Feb 25, 2010

On Festivals & Being Funny

So the Brisbane Comedy Festival is now up and running over at the Brisbane Powerhouse.

I've been pondering for a while now whether to go full rant about this damn thing.

To my mind, you see, it's not really a "festival". To me, it's more like a "showcase of national and international stand-up comedians polishing their acts before heading to the Melbourne International Comedy Festival, with a couple of Brisbane acts thrown in for localism".

I submitted two show ideas, you see, on behalf of ImproMafia, which is (as I may have mentioned on numerous previous occasions) Brisbane's premiere improvised comedy company. Both were rejected. I wasn't surprised; the call-out for local submissions consisted of eight questions, most of which were "What's your email/phone number?". The entry form didn't really seem to want you to apply, if that makes sense.

And I understand why. It's only the second year of the festival, and there's limited space at the Powerhouse. They obviously want to maximise profits, and let's face it, Adam Hills or Wil Anderson or Josh Thomas is going to be the big drawcard, not a bunch of "unknowns", no matter how clever or funny we are, or what we've achieved on our own.

Brisbane is not Melbourne, and no way close to Edinburgh, where a spirit of adventure and experimentation hits town around festival time. The Powerhouse is the home of big-name stand-up; so it's got a reputation to maintain.

So I can't really rant too much, you see, because I understand their reasoning. All I can hope is that future festivals at the Powerhouse expand to include more Brisbane acts - hopefully because Brisbane audiences enjoy seeing their own up there onstage, and don't just want to wait around for Dave Hughes to grace us with his nasally laconic presence once more. I also hope they realise comedy is broader than just stand-up, and include improvisation, sketch comedy, mime, puppetry, scripted work, one-act plays - making it a true festival.

But the issue of stand-up itself always gets me pent up anyway - particularly around this time of year with the annual Raw Comedy competition underway. That's because every year it reminds me that I still haven't developed the stones to try stand-up comedy.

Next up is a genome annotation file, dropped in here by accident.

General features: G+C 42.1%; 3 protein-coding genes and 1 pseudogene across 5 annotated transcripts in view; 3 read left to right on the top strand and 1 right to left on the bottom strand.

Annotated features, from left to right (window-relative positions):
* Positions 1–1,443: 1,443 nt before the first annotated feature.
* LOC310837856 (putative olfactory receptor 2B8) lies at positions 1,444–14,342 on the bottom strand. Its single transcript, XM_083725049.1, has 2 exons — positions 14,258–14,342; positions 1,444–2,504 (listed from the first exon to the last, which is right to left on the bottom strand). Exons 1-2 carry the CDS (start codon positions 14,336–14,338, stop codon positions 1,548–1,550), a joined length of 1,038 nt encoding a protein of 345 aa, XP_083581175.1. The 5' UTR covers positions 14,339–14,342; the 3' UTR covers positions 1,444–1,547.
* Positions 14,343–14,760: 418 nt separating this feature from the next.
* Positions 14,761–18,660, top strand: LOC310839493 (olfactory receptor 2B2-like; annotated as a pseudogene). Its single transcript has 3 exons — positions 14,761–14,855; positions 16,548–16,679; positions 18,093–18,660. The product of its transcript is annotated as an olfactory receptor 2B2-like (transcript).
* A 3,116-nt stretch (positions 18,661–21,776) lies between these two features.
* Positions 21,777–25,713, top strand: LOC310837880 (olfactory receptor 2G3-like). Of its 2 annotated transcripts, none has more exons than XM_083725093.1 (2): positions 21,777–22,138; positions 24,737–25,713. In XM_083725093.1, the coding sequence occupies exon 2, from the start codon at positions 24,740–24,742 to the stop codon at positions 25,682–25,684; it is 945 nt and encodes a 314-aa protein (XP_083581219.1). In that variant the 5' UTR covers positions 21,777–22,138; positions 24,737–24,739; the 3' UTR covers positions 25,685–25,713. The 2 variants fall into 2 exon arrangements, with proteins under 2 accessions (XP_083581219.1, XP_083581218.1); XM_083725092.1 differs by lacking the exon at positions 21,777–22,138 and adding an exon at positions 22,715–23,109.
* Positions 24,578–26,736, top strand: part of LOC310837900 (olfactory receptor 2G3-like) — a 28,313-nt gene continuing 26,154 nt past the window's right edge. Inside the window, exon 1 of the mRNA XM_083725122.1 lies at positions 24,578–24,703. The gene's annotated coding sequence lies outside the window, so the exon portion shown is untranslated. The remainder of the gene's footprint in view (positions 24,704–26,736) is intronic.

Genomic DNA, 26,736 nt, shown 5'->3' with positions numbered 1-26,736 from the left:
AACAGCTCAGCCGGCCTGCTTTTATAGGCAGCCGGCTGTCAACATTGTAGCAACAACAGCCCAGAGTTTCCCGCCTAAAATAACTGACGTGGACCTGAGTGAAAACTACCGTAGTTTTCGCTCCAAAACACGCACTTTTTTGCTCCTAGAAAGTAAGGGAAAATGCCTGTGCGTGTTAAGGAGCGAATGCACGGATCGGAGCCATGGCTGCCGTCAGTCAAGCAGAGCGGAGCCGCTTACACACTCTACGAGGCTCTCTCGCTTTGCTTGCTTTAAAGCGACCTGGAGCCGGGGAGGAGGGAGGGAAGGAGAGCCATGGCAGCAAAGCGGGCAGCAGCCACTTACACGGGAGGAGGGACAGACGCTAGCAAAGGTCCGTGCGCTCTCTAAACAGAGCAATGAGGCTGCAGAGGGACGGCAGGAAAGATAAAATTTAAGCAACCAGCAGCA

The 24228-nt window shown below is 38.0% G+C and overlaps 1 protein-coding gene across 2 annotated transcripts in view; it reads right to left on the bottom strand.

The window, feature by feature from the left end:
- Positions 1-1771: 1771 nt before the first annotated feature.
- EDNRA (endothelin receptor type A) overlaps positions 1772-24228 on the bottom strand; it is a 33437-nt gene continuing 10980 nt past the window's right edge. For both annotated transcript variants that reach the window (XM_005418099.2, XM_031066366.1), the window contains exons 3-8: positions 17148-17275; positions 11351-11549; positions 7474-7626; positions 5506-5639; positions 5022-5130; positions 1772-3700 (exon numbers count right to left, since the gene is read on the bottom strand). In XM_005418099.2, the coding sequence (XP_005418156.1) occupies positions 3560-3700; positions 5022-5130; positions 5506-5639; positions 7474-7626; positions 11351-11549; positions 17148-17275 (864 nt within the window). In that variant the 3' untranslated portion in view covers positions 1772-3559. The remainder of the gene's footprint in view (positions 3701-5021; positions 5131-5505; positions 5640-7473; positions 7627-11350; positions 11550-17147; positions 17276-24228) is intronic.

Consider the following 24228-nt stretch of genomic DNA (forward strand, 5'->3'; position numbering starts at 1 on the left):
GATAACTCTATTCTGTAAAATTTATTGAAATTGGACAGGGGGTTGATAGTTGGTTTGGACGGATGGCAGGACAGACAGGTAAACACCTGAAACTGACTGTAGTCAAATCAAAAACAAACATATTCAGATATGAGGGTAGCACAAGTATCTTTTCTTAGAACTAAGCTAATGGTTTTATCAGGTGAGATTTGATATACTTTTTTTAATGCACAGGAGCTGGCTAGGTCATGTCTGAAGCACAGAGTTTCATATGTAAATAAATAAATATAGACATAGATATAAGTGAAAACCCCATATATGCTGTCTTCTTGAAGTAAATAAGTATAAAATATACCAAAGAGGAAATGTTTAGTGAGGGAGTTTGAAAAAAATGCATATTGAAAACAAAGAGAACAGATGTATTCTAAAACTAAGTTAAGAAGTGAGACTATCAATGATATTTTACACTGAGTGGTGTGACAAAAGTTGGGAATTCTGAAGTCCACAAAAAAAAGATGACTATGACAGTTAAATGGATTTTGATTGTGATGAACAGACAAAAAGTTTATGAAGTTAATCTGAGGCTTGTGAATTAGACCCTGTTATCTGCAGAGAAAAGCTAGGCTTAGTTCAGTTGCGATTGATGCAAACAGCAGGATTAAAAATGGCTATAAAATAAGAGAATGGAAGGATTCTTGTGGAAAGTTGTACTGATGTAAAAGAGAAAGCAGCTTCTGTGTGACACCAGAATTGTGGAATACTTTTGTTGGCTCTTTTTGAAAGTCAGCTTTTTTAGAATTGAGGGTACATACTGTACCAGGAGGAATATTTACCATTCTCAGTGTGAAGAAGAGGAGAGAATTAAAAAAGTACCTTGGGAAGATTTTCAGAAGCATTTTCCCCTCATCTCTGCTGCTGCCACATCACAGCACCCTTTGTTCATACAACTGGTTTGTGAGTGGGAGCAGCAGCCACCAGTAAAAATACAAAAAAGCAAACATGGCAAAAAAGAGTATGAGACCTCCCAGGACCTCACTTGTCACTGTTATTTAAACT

I've been improvising for 10 years now, and trying to be a funny person for a lot longer. I think I've written before about how much I love making people laugh. I don't drink, or pop pills, or smoke weed - so acclaim via positive vocalised barking is about the closest thing I get to a drug. And yet, and yet, I still haven't worked up the guts and determination to get up in front of a bunch of people for five minutes and tell some goddamned jokes.

The main reason is I don't know how to actually WRITE jokes. I can jape in conversation no problem. I'm constantly amazed by how often people will laugh at dodgy cracks I make during the course of a natter. But then, I often throw in said cracks, or bad puns while doing MC work at impro shows - and they get nothing but groans or dead silence.

I've had the good fortune to meet and chat with a number of successful stand-ups - including my dear friend Deborah Frances White and the impossibly charming Lawrence Leung. They've always been very encouraging, saying my impro background would stand me in good stead to be a stand-up. I get all excited and confident - but then, when I'm by myself, trying to try to think of good joke concepts, or even good one-liners - nothing.

Even if think of a humourous situation, and try to improvise some comedy bits to myself (I talk to myself loudly and often), I wind up rabbling, or thinking I'm a complete wanker. I mean, what do I have to say that means anything to anyone?

The comedians I like are varied, but the ones I most respect are the storytellers (including my friends above; also Eddie Izzard, Craig Ferguson, Stewart Lee, Daniel Kitson, and the adorable, marvellous Josie Long). Sometimes I think I could be quite good at telling a story all by myself onstage; then I get the slamming realisation in my brain that I'm just a loud-mouthed show-off with not nearly enough finesse to weave a finely spun comedic tale in front of people. I'd barely manage to spit out a dick joke.

There are stand-up comedy courses you can do; but like most artistic things in life, I have a sneaking suspicion actually showing some cahones and DOING it would be far more instructionally advantageous.I know enough about shelving, the rule of threes and other basic comedy concepts that I would recognise when I was going wrong.

But what to say in the first place?




Damn you, stand-up comedy!


  1. Keep the faith, non-standup sista. You're doin' okay.

    I have faith it will change as it gets bigger, and those of us who are not standups (like you and me) will have our moment. For now, it is what it is. In order to allow more local acts in the future, the local acts who are on now need to be supported i.e. Greg Sullivan, Melinda Buttle and Harley Breen.